College Men’s Knowledge of Vaginal Douching - Abstract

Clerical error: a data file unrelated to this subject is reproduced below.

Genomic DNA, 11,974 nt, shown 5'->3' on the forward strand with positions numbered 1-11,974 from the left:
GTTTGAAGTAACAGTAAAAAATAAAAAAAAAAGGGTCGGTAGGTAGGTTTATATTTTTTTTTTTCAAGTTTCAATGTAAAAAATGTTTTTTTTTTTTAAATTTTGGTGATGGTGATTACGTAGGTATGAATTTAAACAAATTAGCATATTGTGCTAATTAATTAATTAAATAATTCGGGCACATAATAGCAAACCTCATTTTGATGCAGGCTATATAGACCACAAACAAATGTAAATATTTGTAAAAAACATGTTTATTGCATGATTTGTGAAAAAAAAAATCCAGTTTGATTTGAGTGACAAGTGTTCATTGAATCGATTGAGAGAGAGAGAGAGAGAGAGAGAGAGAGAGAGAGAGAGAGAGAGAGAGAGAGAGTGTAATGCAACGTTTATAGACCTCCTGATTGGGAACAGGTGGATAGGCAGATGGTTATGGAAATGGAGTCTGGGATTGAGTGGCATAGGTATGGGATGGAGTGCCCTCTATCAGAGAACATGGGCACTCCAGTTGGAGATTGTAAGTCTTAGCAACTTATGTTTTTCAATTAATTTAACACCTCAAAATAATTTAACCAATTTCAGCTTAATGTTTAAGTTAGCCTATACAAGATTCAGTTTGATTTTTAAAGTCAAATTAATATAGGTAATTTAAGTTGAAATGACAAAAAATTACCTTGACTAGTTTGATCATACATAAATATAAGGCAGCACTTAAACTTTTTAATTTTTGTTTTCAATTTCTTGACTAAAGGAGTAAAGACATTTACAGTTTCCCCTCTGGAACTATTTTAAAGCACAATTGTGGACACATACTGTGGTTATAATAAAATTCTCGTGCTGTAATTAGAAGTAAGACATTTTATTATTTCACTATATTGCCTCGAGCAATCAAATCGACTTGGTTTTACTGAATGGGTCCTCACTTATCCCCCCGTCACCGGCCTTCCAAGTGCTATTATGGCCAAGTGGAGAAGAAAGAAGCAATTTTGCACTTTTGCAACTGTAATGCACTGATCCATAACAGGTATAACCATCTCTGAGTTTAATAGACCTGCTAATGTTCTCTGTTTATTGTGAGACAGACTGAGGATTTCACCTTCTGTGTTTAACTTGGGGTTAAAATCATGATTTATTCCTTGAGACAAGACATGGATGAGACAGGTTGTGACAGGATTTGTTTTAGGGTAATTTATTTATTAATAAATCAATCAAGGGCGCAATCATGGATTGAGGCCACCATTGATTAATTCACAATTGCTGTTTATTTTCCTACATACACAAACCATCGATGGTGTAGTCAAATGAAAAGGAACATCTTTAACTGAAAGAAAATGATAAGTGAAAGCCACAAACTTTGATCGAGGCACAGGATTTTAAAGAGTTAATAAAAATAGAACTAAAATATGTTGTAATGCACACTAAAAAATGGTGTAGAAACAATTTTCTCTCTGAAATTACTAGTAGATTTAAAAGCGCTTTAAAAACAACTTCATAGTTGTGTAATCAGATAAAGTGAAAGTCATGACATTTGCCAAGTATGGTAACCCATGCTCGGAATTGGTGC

Background: Women persist in vaginal douching despite known negative health consequences associated with its practice. Women often douche due to being taught by their mothers and grandmothers or their perceived sexual partner’s preferences. However, little is known about men’s knowledge and attitudes regarding douching. This study examined male’s knowledge of female vaginal douching and discussions they have had about douching. Methods: Participants completed a 45 question survey on douching exposure, knowledge, and attitudes. Undergraduate and graduate males (N=89; Mage=27.20) were approached by researchers during class-change periods. Results: Most men (62%) reported exposure to douching and knew someone who douches (41%) but just 39% reported having a discussion about douching. Only 3% discouraged douching in this discussion and many recommended douching to help with cleanliness (50%) or vaginal odor (25%). Though most men (83%) were willing to discuss douching, only 14% would discourage it. Reasons for not discussing douching with a partner included not knowing what to say (46%), feeling it was not their place to discuss it (45%), discomfort with the subject (34%), and that their spouse did not want to hear about it from them (36%). Conclusions: Previous research suggests males could influence female douching and hygiene; however, college males may not believe they have a role in these discussions and may not have the knowledge of douching needed to have such discussions. Providing education about the risks and consequences of douching, for the health of both partners, should be encouraged to promote dialogue and discussions of feminine hygiene.